Young Saudi Doctor Nada Al-Naji discusses her volunteer work in Bangladesh and how it positively impacted her world perspective:
After the trials of medical school and an intense internship, I decided to fulfill my childhood dream of volunteering in a developing country, a journey I hoped would allow me to help a community in need while also giving me inner-peace.
As my destination, I chose Bangladesh, a nation with a significant population of migrant workers living in Saudi Arabia. It is also one of the most densely populated countries in the world, with a total population close to that of Russia.
Upon leaving my comfortable life in Saudi Arabia, I was not sure what to expect from my first trip to a developing nation. Would I be able to adapt or would I cut my visit short and return home?
Twenty-four hours following my arrival, I had settled into Cox’s Bazar, a small city in southern Bangladesh, whose shores were washed by the Bangal Bay while the sun dropped slowly beyond the world’s longest sandy beach.
As it turned out, adapting to my new surroundings was relatively easy. Life was very simple, but the city was much more crowded than what I was used to back in my hometown of Qatif, in Saudi Arabia’s Eastern Province.
The activities of my everyday life in Bangladesh were more or less the same as they had always been – going to work in the morning, mothers coming into the hospital with sick babies, watching children going to school, having lunch with colleagues, and chatting about politics and religion. It felt like home, though it was nothing like it.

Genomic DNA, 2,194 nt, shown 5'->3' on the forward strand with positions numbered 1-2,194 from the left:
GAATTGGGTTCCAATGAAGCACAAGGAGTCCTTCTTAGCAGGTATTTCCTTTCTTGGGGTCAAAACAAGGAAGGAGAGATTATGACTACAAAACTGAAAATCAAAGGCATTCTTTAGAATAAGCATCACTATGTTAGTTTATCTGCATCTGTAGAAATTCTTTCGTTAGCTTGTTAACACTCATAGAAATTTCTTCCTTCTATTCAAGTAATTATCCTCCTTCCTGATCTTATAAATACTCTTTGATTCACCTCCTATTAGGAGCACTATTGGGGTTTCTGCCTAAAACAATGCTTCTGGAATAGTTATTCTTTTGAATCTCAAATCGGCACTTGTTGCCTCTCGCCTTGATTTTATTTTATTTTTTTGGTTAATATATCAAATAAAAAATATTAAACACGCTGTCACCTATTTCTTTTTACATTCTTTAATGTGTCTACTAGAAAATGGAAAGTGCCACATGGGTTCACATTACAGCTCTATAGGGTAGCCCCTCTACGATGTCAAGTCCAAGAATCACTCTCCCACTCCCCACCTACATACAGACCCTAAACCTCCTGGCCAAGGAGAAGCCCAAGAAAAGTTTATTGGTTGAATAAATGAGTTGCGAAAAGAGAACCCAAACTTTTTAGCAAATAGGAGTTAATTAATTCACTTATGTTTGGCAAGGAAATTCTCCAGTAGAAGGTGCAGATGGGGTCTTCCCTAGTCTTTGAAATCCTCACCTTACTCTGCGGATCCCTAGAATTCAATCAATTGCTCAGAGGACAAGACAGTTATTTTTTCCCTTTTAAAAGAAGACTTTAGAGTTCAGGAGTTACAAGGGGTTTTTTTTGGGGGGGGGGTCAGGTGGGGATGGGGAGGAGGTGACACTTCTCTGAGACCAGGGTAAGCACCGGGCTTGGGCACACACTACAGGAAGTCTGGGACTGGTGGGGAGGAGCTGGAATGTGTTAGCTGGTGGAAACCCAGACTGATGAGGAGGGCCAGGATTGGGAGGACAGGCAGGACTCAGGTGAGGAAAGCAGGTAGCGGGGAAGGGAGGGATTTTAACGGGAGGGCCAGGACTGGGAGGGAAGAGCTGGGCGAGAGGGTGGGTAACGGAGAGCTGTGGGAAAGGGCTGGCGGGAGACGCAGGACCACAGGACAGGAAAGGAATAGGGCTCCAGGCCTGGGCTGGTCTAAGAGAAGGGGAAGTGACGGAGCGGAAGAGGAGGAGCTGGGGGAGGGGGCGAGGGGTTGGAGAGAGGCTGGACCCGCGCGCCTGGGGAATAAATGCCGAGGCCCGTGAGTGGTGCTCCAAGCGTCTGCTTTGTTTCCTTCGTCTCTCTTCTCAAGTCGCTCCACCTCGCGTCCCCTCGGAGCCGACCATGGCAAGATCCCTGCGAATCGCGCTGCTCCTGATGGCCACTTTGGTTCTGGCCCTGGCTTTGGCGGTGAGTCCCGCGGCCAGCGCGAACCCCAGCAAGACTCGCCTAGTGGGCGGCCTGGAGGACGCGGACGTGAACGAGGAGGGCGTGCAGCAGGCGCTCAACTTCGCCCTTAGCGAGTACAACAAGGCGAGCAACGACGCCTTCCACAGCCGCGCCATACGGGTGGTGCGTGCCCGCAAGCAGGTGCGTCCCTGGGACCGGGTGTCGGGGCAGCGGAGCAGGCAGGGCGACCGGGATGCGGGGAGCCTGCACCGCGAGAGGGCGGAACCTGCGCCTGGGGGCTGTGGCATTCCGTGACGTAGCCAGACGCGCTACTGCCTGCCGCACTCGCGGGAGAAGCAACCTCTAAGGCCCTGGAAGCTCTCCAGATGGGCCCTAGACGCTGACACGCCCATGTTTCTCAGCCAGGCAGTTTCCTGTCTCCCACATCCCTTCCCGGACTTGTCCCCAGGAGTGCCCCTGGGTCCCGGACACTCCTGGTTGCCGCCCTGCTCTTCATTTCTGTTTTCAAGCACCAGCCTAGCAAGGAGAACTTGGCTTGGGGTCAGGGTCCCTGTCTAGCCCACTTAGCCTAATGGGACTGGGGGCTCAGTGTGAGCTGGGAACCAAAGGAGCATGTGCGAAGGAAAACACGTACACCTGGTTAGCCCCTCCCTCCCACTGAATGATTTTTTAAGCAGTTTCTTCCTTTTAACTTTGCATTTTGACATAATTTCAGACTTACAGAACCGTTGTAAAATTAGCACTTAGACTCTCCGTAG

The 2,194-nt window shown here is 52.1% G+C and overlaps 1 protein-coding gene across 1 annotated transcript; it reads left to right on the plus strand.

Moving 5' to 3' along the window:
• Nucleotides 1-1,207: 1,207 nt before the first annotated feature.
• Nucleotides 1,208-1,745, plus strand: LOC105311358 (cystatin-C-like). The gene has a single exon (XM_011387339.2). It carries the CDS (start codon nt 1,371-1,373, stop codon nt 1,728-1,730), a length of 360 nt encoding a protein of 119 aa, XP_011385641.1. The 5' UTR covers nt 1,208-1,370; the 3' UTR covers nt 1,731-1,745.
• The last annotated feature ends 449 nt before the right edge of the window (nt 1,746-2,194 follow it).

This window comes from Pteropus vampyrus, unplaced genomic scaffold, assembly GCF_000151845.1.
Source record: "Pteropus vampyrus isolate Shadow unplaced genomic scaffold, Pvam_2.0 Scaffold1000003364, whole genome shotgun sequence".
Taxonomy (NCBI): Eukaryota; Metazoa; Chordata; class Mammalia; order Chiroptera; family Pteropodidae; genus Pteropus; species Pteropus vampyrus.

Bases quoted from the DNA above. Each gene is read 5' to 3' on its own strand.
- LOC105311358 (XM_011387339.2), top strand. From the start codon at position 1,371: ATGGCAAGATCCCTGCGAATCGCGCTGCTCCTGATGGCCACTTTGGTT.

After living for a long time in Saudi Arabia, or perhaps any country in the world, a person starts conforming to a certain model of living and places limits on her imagination and dreams. Over time, she begins adopting the ideas and lifestyles society promotes.
When I returned from Bangladesh, a Saudi newspaper requested an interview to discuss my experience. Due to certain cultural taboos in Saudi society, I was hesitant to accept. I did not know if people would react positively to a woman travelling by herself.
When I finally did the interview, I was pleasantly surprised by the response I received, as many people, young and old, asked me questions and were eager to hear about my experience. I noticed a certain glow in their eyes and a palpable sympathy toward my stories about poor and sick Bangladeshi children.
Had these same stories been about children in Syria or Bahrain, the response would likely have been different. Instead of offering their sympathies, many would have asked about the political or religious groups to which those children belonged. In some cases, I may have been exposed to personal attacks, for helping children from certain unpopular groups.
While Saudis are very capable of sympathizing with others, sectarian and political biases propagated by the media have influenced popular perceptions and negatively affected public opinion on humanitarian issues around the world.
My time in Bangladesh was an incredible experience in service and humanitarian giving. It also taught me much about my home country, helping me appreciate the degree to which natural impulses to help our fellow man have in ways been distorted by media biases.